Are we saying to forget manufacturing because we can import items cheaper from the outside region? The issue is, do we value having a local manufacturing base, the skill sets and employment it creates and the resiliency which must be part of any successful economic model.

QUALITY ISSUES

The Jamaican companies complain about the quality of chips from Dominica. For the record, the one company that did purchase chips from DCPS never officially complained about their quality. The issue concerned moisture loss during shipment, which is an easy matter to address. The matter has been addressed directly with the party involved and hopefully we can move forward.

The Jamaican trade ministry indicated at an October 2020 COTED meeting that the companies wanted samples of chips, but we made it clear to them that the request with quantities and specs must come to us directly from the companies. This request only came to us in December 2020 from Kirk Distributors right on the heels of our Christmas shutdown. We responded in December indicating a January delivery.

While logic has prevailed on the certificate of origin issue, the companies continue to import chips duty-free for local production. DCPS contends that this is illegal and is in the process of legally challenging the continued importation of soap chips duty-free from outside the region. Again, all DCPS is asking for is a level playing field.

The only fair and just remedy is that they pay duty on the extra-regional chips. To avoid this, they can buy chips from DCPS, or better yet, invest in saponification equipment.

Why should a country of (more than) 2.5 million people seek, through unfair trade practices, to disenfranchise a small island with 70,000 people from its rights under the RTC? If DCPS can afford to play by the rules, they certainly can.

The Jamaican manufacturers are also contending that it is unfair to abruptly end a customs classification that has existed for 19 years, and on which basis they would have made significant investments for production and exports to the Caribbean region.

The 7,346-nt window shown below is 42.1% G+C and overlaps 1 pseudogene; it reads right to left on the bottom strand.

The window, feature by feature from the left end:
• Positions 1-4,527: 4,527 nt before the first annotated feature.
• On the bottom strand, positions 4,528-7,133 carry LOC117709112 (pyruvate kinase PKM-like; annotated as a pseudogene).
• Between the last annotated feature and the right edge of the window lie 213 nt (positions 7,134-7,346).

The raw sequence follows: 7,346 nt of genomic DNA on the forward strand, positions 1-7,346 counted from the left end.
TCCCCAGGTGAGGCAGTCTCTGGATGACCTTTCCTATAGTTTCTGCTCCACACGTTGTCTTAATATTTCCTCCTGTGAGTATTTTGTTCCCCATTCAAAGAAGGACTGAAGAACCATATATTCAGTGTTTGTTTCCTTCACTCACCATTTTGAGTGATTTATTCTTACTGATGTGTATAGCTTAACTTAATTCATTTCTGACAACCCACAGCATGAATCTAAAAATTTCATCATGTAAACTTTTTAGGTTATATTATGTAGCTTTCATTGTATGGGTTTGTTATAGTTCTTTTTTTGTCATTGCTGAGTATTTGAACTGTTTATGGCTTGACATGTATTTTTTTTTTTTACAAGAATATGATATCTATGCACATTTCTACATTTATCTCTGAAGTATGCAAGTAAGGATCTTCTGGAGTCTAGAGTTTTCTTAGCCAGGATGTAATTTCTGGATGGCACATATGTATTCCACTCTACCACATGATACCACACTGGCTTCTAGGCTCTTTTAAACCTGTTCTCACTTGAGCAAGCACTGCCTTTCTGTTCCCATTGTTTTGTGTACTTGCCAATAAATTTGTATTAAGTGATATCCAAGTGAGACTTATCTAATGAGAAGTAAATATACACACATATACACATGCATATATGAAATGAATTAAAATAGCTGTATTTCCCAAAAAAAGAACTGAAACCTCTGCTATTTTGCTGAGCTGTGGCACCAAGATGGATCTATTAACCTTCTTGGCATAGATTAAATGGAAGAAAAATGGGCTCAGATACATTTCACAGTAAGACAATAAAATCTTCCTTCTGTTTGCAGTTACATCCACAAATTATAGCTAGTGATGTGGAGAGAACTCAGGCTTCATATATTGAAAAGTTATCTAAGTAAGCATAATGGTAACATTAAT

It is incumbent on any person investing in manufacturing to invest in the equipment necessary to achieve the required transformation and rules of origin. Whether or not there was a chip manufacturer in the region is irrelevant as the rules clearly state what is required to qualify as a manufacturer.

A DCPS representative met with (representatives of) one of the companies before they started operations and advised them that merely importing chips was against the rules of origin and did not qualify as manufacturing.

WRITING OFF CARICOM MARKET?

That a fair, correct and just ruling from Caricom would cause the affected companies to question the relevancy and benefits of Caricom is unfortunate.

Companies within the DCPS group represent great Jamaican companies like Rainforest Seafoods, GraceKennedy, Juici Patties and Wisynco in Dominica and other Eastern Caribbean islands.

The private sector tends to blame politicians and technocrats for perceived failures in Caricom. If we dig deeper, we will discover that many of the failures are instigated by private-sector players.

Yvor Nassief is a director of Archipelago Trading Limited and DCPS, a manufacturing and distribution company based in Roseau, Dominica. He is married to a Jamaican and has invested in Jamaican companies.